Archive for July, 2007
I was in Amsterdam recently for my full indoctrination to the bike culture. If you’ve been before, you know what I mean. If you haven’t, just take a look at this bank of bikes outside of Centraal Station:
People in Amsterdam use bikes as THE way to get around. Rain or shine, kids or not, heavy cargo or light gear, they still take a bike to get where they need to go.
Having now experienced all this, I’m paying more particular attention to the bike share programs that seem to be sprouting up.
Basically the way it works is bikes are offered for a small membership fee and then are scattered at stations about a city. Take one when you need one. Return it in good shape for the next user. Pretty simple stuff.
In, there are 1,000 bikes and 80 pick-up and drop-off stations for a population of 800,000. In , there are 3,000 bikes and 350 stations. Paris’ bike-sharing system is scheduled to start July 15 with 10,000 bikes and 750 stations.
From The New York Times:
New York City officials, who are aware of Mr. Haskell’s goals, are trying to determine if a ride-share program would work. “We are studying it with interest,” said Molly Gordy, a spokeswoman for the city’s Department of Transportation. “The big questions for us are how to combat theft and vandalism, which are two problems prevalent in New York.”
Back in Amsterdam, they lock down their bikes at least once with one of these huge locks. Sometimes there’s also a C-clamp-type lock they secure the other wheel with as well.
Has anyone participated in a bike share program yet? If you commute in Manhattan, would you consider a program like this as an alternative way to get around?
Oh yeah, I spotted a couple of these fine i180s in the ticket center at Centraal Station on my way out to Schipol. Thought you’d like to see.
Updated 7-26-07: Centraal Station name fix. Thanks, Florin!
Is the congestion charge really working in London? Depending on who you talk to, you may get different answers.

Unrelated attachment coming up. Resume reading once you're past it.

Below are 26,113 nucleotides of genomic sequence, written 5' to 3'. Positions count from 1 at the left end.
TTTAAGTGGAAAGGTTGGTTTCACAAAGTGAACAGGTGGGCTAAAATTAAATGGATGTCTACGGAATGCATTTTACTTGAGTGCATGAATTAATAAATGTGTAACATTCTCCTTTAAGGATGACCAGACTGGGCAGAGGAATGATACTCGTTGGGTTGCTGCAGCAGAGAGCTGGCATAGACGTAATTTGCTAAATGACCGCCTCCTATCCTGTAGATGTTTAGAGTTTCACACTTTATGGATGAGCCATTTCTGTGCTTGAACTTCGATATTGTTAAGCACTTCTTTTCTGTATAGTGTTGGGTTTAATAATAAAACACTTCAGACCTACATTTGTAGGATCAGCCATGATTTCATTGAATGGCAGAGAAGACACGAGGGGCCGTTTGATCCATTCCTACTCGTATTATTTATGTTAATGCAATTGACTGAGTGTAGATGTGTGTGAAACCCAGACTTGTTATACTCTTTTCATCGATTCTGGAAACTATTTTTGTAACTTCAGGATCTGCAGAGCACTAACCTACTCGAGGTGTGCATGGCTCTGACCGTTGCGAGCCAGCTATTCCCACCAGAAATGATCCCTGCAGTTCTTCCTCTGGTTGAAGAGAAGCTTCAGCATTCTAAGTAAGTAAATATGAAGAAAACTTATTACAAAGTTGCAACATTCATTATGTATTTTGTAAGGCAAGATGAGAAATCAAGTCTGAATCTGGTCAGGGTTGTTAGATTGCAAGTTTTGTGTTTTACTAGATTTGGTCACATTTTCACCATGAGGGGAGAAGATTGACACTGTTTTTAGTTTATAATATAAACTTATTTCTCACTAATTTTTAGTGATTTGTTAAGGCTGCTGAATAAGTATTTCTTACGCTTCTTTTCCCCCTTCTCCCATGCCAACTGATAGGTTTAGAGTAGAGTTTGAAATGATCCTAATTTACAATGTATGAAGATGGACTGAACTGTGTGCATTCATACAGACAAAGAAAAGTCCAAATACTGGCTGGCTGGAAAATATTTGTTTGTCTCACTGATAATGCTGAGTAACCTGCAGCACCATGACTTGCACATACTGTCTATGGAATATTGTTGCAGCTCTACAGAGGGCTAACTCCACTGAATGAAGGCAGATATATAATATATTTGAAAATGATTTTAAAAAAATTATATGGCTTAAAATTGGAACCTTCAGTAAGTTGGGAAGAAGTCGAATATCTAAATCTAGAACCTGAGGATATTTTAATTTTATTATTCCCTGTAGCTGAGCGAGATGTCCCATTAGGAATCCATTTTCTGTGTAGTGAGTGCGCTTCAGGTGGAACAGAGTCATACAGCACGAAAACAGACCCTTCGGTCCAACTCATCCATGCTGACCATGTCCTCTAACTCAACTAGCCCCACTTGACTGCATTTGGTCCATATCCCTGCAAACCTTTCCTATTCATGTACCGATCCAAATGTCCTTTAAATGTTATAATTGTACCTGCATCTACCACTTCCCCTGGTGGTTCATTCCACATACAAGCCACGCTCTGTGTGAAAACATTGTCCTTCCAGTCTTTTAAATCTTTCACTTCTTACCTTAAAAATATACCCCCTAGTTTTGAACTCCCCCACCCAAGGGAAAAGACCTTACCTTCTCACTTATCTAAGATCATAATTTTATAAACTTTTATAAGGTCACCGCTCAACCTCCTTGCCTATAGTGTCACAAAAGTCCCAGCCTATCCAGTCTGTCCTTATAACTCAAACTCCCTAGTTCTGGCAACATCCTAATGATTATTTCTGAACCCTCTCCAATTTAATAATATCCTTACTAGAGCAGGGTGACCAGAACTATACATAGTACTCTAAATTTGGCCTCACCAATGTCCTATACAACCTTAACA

News from ETA is that it is reducing car use in central London at the rate of 70,000 vehicles per day. At the same time, bike use is up by 43 percent.
No matter what team you play for; be it the Commuters Comrades or the Daily Delivery Dudes, it’s time to realize that the £8 toll is changing behavior in favor of Mother Earth.
For any of our London readers, has the congestion charge changed your transportation behavior? (Or shall we say, behaviours?)
For the New Yorkers, what are your thoughts on the proposed plan?
We are very pleased with the growth that is going on in the police market for Segway. Just last week we hit a new milestone. Last week the reported number of police agencies using Segway PTs worldwide doubled since December 2006. Currently 350 police agencies around the world use our technology for their work. This growth, and that in the private security market, is being widely reported in the news.
Some people have pointed out that the original DeputyDog blog had some snarky comments about the Segway PT as a policing tool (even though they put it on their top 10 list of emergency service vehicles). I acknowledge that I read those comments, but I still feel that Porsche, Lamborghini, Lotus and Ferrari are good company to be in. The attention from DeputyDog and Autoblog show the massive amount of awareness in the marketplace for the Segway PT as a policing tool and the sales growth demonstrates that police see the Segway PT as a credible solution. Of course, it’s best to hear it straight from the officers who use them.